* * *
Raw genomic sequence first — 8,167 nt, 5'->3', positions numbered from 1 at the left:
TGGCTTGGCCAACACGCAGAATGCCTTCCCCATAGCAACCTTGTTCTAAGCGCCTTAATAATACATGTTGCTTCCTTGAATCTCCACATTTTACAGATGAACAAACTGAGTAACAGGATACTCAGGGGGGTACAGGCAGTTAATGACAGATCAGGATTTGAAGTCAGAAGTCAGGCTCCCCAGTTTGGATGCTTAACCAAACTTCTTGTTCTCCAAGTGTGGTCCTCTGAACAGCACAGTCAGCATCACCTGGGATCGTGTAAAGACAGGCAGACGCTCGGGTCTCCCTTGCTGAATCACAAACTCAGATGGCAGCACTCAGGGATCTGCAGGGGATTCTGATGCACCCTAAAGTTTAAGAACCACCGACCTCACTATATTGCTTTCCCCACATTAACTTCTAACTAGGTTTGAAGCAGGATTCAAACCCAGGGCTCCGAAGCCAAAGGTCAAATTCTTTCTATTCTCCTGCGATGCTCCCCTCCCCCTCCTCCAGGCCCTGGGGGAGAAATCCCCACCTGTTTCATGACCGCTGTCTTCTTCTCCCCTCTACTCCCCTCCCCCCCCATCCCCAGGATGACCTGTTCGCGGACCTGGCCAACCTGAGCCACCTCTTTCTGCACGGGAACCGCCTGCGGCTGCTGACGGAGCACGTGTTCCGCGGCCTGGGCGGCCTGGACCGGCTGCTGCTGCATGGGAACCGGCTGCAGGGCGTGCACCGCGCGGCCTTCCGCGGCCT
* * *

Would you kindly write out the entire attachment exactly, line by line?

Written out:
Raw genomic sequence first — 8,167 nt, 5'->3', positions numbered from 1 at the left:
TGGCTTGGCCAACACGCAGAATGCCTTCCCCATAGCAACCTTGTTCTAAGCGCCTTAATAATACATGTTGCTTCCTTGAATCTCCACATTTTACAGATGAACAAACTGAGTAACAGGATACTCAGGGGGGTACAGGCAGTTAATGACAGATCAGGATTTGAAGTCAGAAGTCAGGCTCCCCAGTTTGGATGCTTAACCAAACTTCTTGTTCTCCAAGTGTGGTCCTCTGAACAGCACAGTCAGCATCACCTGGGATCGTGTAAAGACAGGCAGACGCTCGGGTCTCCCTTGCTGAATCACAAACTCAGATGGCAGCACTCAGGGATCTGCAGGGGATTCTGATGCACCCTAAAGTTTAAGAACCACCGACCTCACTATATTGCTTTCCCCACATTAACTTCTAACTAGGTTTGAAGCAGGATTCAAACCCAGGGCTCCGAAGCCAAAGGTCAAATTCTTTCTATTCTCCTGCGATGCTCCCCTCCCCCTCCTCCAGGCCCTGGGGGAGAAATCCCCACCTGTTTCATGACCGCTGTCTTCTTCTCCCCTCTACTCCCCTCCCCCCCCATCCCCAGGATGACCTGTTCGCGGACCTGGCCAACCTGAGCCACCTCTTTCTGCACGGGAACCGCCTGCGGCTGCTGACGGAGCACGTGTTCCGCGGCCTGGGCGGCCTGGACCGGCTGCTGCTGCATGGGAACCGGCTGCAGGGCGTGCACCGCGCGGCCTTCCGCGGCCT